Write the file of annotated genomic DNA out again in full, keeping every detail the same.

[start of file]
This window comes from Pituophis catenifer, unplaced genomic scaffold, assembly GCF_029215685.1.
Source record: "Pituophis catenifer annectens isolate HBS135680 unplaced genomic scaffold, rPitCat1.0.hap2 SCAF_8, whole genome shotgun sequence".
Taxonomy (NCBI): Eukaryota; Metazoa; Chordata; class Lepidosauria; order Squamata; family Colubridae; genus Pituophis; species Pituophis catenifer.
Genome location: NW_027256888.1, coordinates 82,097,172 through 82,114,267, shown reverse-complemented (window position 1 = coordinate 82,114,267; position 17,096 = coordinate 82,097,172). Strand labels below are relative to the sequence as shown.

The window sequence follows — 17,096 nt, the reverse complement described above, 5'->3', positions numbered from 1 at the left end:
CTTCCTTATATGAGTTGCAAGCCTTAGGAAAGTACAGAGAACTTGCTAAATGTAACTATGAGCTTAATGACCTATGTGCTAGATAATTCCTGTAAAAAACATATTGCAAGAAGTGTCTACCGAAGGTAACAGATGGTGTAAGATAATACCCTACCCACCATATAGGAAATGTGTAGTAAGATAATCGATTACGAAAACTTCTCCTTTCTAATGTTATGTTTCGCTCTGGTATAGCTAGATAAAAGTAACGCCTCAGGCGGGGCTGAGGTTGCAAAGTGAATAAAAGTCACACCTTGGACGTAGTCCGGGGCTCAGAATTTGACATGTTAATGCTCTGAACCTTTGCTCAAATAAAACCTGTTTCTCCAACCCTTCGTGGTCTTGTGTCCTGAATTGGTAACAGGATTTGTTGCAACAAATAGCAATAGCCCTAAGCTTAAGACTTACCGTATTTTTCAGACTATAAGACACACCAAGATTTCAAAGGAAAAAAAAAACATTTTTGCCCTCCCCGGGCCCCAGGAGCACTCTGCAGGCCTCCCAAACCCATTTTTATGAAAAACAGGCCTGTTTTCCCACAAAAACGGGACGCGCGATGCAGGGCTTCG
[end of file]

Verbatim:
This window comes from Pituophis catenifer, unplaced genomic scaffold, assembly GCF_029215685.1.
Source record: "Pituophis catenifer annectens isolate HBS135680 unplaced genomic scaffold, rPitCat1.0.hap2 SCAF_8, whole genome shotgun sequence".
Taxonomy (NCBI): Eukaryota; Metazoa; Chordata; class Lepidosauria; order Squamata; family Colubridae; genus Pituophis; species Pituophis catenifer.
Genome location: NW_027256888.1, coordinates 82,097,172 through 82,114,267, shown reverse-complemented (window position 1 = coordinate 82,114,267; position 17,096 = coordinate 82,097,172). Strand labels below are relative to the sequence as shown.

The window sequence follows — 17,096 nt, the reverse complement described above, 5'->3', positions numbered from 1 at the left end:
CTTCCTTATATGAGTTGCAAGCCTTAGGAAAGTACAGAGAACTTGCTAAATGTAACTATGAGCTTAATGACCTATGTGCTAGATAATTCCTGTAAAAAACATATTGCAAGAAGTGTCTACCGAAGGTAACAGATGGTGTAAGATAATACCCTACCCACCATATAGGAAATGTGTAGTAAGATAATCGATTACGAAAACTTCTCCTTTCTAATGTTATGTTTCGCTCTGGTATAGCTAGATAAAAGTAACGCCTCAGGCGGGGCTGAGGTTGCAAAGTGAATAAAAGTCACACCTTGGACGTAGTCCGGGGCTCAGAATTTGACATGTTAATGCTCTGAACCTTTGCTCAAATAAAACCTGTTTCTCCAACCCTTCGTGGTCTTGTGTCCTGAATTGGTAACAGGATTTGTTGCAACAAATAGCAATAGCCCTAAGCTTAAGACTTACCGTATTTTTCAGACTATAAGACACACCAAGATTTCAAAGGAAAAAAAAAACATTTTTGCCCTCCCCGGGCCCCAGGAGCACTCTGCAGGCCTCCCAAACCCATTTTTATGAAAAACAGGCCTGTTTTCCCACAAAAACGGGACGCGCGATGCAGGGCTTCG